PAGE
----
Editorial: Algal technologies for wastewater treatment and resource recovery
“Over 80% of the globally produced wastewater receives none or hardly any treatment before it is disposed into the environment (WWAP 2017). Therefore, it is urgent to develop new wastewater treatment technologies that are sustainable in the broad sense of the word, i.e. not only produce high quality effluents, but also minimise energy expenses, recover energy and nutrients, and apply technology that is appropriate in relation to the availability of skilled personnel.
The requirements of such a technology could be summarised by a number of characteristics. Firstly, the effluent quality should be better than commonly achieved by e.g. waste stabilisation ponds, especially if nutrient removal is required. With natural systems such as ponds or wetlands extremely large areas are required, which in many circumstances makes these technologies not practically feasible. If the local market conditions are favourable for nutrient recovery, nitrogen and particularly phosphorus recovery are important. Rapidly growing algae cultures are very efficient to capture nutrients from water. However, the areal footprint of wastewater treatment systems is an important cost factor, especially in urbanising areas where land is scarce and/or expensive. As the required area for mechanised systems such as activated sludge is typically around 0.5 m2 per capita, algae-based technologies preferably should be only marginally more area demanding.”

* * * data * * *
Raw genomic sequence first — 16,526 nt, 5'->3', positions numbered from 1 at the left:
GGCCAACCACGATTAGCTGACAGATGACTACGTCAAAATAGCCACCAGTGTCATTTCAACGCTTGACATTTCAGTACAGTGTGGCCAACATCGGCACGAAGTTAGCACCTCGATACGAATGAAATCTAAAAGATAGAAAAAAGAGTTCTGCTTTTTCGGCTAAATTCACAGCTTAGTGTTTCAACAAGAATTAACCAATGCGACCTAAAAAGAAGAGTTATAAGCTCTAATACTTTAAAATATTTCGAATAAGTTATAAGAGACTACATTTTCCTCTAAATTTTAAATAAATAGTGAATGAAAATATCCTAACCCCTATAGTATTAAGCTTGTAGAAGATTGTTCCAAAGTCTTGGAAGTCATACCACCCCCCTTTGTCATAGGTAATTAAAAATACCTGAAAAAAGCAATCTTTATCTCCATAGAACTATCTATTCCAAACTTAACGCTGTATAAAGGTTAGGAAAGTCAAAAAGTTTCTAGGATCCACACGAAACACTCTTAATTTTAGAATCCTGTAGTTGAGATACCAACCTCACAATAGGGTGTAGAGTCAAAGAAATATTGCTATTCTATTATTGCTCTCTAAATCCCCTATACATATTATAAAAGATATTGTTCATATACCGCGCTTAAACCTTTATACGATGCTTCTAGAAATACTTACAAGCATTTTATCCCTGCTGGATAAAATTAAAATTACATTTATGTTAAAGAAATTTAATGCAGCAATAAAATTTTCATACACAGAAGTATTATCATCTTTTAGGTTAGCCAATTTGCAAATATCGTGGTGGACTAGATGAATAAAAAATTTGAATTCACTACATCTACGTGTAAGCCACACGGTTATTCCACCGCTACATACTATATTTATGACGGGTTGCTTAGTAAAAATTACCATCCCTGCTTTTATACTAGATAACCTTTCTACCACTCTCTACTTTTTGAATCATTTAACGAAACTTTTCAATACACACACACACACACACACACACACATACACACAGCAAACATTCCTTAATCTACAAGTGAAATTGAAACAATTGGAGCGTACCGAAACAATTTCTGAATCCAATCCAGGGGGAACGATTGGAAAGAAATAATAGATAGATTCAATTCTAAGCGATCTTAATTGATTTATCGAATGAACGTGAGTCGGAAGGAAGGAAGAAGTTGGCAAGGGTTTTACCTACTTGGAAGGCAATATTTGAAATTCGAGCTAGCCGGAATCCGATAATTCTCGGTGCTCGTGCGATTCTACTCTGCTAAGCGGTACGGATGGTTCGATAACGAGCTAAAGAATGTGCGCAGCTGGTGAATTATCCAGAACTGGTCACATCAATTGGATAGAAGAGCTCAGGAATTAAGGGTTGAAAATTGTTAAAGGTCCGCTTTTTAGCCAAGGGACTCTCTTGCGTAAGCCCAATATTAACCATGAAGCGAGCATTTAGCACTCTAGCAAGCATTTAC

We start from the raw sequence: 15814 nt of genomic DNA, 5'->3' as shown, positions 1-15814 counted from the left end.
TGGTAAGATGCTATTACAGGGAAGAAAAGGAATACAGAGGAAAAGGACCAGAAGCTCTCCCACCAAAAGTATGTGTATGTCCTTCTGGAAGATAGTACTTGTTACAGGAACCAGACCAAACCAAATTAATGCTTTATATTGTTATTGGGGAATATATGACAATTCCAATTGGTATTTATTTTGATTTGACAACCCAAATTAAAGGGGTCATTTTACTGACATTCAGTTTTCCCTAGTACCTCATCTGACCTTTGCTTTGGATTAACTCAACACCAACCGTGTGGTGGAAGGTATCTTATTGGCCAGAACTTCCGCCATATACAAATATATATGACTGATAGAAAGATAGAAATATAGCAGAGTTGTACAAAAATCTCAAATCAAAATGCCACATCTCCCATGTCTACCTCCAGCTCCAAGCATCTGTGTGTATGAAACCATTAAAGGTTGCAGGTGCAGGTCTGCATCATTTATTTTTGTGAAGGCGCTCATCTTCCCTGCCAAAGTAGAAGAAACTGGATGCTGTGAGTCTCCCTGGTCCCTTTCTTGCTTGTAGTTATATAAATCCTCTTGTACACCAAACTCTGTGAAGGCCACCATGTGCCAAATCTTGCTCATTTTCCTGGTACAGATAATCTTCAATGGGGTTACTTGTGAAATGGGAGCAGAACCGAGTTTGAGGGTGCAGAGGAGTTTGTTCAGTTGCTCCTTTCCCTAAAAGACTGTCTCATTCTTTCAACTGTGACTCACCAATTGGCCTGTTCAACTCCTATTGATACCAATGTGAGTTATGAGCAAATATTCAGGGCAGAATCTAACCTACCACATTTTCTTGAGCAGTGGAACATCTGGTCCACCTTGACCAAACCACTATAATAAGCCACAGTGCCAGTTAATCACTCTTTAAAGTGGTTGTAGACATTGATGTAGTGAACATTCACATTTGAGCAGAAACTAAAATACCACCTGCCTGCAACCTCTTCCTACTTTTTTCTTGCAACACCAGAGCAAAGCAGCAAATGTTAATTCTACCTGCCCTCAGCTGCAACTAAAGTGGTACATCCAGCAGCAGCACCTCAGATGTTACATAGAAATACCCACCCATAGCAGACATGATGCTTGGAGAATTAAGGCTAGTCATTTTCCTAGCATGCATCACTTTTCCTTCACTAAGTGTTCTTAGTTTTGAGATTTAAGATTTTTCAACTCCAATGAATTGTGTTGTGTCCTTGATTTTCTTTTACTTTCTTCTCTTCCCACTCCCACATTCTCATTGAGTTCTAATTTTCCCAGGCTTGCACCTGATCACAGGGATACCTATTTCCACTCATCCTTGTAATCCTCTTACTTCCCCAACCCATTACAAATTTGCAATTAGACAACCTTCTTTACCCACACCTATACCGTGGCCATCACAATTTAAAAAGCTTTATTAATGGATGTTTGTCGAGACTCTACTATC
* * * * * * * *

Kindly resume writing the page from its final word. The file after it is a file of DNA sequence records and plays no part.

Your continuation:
(Citaat: Munoz, R., Temmink, H., Verschoor, A.M., van der Steen, P. Editorial: Algal technologies for wastewater treatment and resource recovery – Water Science and Technology 78(2018)1, p.1-2 – DOI: 10.2166/wst.2018.323)